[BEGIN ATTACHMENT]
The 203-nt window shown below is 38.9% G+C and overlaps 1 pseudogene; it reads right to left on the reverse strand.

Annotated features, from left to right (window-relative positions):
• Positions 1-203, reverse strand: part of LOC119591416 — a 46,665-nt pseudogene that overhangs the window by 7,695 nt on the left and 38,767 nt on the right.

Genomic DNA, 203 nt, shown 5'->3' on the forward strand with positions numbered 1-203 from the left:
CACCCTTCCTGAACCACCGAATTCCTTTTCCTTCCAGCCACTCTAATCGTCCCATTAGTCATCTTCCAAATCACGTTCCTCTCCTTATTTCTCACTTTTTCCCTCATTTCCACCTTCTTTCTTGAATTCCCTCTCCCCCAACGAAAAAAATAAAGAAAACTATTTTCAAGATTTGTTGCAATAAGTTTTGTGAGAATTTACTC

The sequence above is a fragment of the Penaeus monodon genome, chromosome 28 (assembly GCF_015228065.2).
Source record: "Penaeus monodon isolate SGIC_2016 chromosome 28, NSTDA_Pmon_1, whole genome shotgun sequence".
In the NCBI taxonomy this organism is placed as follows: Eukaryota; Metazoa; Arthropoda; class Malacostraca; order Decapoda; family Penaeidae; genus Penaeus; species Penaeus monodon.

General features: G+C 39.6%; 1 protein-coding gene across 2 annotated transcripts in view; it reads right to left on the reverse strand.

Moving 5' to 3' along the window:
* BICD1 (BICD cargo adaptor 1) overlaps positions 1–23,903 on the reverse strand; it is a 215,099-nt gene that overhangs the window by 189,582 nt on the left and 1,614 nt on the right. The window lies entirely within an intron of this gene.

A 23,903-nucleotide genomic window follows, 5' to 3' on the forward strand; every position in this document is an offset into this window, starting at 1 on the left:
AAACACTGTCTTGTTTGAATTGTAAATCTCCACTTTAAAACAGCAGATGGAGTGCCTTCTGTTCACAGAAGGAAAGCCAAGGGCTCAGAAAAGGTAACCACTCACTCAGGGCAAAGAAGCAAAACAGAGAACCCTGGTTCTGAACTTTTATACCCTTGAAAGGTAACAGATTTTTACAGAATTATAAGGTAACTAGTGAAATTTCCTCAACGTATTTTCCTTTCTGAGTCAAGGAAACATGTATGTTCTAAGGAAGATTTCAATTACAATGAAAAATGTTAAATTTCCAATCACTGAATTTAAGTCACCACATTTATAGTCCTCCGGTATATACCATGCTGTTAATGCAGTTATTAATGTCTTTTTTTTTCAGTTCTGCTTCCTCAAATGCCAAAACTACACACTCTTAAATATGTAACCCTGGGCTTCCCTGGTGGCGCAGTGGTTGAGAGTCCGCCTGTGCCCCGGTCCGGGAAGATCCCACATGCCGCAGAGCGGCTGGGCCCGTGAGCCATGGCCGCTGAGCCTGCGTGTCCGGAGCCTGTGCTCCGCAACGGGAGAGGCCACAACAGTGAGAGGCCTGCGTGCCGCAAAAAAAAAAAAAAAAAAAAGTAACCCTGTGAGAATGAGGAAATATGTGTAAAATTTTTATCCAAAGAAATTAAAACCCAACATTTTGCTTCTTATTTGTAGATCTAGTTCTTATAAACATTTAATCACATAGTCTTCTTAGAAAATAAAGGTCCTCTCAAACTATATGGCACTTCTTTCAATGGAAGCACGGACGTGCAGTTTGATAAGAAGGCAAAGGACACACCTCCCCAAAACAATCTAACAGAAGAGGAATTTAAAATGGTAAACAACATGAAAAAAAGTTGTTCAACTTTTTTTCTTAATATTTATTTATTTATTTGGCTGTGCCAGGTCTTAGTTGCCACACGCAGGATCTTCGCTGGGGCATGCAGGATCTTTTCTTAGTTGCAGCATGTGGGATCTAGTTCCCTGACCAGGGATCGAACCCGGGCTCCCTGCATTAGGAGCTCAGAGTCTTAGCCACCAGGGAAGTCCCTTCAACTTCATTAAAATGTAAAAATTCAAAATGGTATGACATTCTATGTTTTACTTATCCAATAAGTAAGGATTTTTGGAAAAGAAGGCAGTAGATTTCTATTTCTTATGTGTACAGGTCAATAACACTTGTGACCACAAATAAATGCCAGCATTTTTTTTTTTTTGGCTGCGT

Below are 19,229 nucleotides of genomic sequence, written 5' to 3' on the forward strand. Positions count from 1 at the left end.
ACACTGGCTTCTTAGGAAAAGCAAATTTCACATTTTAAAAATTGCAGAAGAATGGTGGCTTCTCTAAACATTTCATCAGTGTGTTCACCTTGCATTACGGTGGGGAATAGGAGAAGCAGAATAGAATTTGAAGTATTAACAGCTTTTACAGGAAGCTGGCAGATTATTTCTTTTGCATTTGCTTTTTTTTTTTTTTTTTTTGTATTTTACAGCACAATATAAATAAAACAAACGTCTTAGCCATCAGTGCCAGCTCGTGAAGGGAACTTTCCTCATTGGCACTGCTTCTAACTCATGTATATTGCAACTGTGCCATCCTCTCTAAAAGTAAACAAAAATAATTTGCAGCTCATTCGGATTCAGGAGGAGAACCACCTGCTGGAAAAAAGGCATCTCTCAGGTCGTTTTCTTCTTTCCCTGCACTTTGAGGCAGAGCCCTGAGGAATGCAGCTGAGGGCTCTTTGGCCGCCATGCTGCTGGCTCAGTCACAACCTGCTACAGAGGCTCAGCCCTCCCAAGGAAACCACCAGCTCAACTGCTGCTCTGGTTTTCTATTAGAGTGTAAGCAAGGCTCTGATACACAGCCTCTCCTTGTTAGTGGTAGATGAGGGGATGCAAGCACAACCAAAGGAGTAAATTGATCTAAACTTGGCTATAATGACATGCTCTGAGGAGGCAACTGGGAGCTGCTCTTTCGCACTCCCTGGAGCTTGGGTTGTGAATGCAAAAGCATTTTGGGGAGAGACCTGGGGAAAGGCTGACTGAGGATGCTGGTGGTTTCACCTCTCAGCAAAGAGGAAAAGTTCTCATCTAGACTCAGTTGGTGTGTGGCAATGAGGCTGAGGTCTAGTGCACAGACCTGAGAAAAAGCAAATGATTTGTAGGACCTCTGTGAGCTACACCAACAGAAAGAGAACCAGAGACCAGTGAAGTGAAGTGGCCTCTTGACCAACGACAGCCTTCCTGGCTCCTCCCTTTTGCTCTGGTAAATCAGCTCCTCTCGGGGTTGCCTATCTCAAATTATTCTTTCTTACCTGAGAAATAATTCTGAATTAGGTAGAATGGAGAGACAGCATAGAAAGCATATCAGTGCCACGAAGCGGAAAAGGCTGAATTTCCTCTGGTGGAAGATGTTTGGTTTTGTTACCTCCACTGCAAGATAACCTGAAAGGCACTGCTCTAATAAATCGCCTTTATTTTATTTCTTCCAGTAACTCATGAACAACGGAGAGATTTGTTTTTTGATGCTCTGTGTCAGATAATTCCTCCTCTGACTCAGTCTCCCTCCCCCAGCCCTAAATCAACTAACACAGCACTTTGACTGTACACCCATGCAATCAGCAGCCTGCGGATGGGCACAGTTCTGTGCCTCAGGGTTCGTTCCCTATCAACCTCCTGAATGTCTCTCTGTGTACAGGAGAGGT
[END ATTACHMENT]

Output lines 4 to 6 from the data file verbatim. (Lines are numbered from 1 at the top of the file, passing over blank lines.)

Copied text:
Genomic DNA, 203 nt, shown 5'->3' on the forward strand with positions numbered 1-203 from the left:
CACCCTTCCTGAACCACCGAATTCCTTTTCCTTCCAGCCACTCTAATCGTCCCATTAGTCATCTTCCAAATCACGTTCCTCTCCTTATTTCTCACTTTTTCCCTCATTTCCACCTTCTTTCTTGAATTCCCTCTCCCCCAACGAAAAAAATAAAGAAAACTATTTTCAAGATTTGTTGCAATAAGTTTTGTGAGAATTTACTC

The sequence above is a fragment of the Penaeus monodon genome, chromosome 28 (assembly GCF_015228065.2).